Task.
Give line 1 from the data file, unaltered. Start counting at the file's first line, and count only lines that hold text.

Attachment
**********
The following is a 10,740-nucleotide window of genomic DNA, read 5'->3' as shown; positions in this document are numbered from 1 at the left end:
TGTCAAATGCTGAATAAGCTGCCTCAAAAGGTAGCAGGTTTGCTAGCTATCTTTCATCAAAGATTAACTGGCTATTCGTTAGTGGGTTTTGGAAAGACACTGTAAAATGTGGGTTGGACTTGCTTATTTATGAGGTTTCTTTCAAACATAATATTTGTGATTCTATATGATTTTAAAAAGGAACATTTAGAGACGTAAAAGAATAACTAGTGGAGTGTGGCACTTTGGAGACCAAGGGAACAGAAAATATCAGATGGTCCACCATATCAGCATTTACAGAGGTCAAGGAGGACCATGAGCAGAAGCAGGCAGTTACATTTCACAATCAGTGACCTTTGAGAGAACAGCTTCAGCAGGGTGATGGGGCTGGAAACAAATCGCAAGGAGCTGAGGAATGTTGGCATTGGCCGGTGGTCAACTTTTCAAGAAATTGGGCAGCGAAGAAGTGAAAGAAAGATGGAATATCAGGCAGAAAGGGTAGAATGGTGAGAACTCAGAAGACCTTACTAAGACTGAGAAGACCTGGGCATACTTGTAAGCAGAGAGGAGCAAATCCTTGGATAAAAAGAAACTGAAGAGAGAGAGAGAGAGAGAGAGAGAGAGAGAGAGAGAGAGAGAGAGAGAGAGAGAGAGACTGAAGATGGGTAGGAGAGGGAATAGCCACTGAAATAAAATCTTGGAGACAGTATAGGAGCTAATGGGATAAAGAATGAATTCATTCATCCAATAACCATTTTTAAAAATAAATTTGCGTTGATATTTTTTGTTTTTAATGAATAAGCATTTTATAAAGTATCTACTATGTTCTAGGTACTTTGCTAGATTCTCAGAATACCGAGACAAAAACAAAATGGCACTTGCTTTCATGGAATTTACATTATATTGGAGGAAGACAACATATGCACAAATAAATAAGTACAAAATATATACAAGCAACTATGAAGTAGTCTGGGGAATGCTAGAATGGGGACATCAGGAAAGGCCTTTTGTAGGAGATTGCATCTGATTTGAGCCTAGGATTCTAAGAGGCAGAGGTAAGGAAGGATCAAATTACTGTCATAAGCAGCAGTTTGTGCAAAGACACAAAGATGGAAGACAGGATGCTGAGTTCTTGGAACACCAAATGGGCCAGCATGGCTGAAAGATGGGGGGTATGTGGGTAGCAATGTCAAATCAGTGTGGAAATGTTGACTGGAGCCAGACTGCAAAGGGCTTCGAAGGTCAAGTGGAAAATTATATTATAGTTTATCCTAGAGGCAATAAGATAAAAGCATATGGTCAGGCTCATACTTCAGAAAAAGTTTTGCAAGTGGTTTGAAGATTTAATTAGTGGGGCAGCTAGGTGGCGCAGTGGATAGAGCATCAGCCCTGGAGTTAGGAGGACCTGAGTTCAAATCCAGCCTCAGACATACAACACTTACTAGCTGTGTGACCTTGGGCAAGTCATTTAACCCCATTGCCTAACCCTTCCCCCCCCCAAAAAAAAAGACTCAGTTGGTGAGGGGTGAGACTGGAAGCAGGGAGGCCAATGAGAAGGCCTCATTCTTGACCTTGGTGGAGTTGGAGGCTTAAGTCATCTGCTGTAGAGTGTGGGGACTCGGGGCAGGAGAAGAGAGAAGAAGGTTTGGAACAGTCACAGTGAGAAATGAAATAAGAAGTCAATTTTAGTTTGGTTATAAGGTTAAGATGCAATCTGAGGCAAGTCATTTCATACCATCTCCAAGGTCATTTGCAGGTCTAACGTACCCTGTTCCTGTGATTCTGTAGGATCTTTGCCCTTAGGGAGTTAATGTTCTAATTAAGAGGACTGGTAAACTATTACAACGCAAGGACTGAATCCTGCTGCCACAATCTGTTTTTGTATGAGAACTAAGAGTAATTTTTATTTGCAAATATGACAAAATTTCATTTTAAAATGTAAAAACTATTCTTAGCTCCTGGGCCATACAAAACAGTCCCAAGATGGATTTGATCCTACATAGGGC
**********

The following is a 10,740-nucleotide window of genomic DNA, read 5'->3' as shown; positions in this document are numbered from 1 at the left end: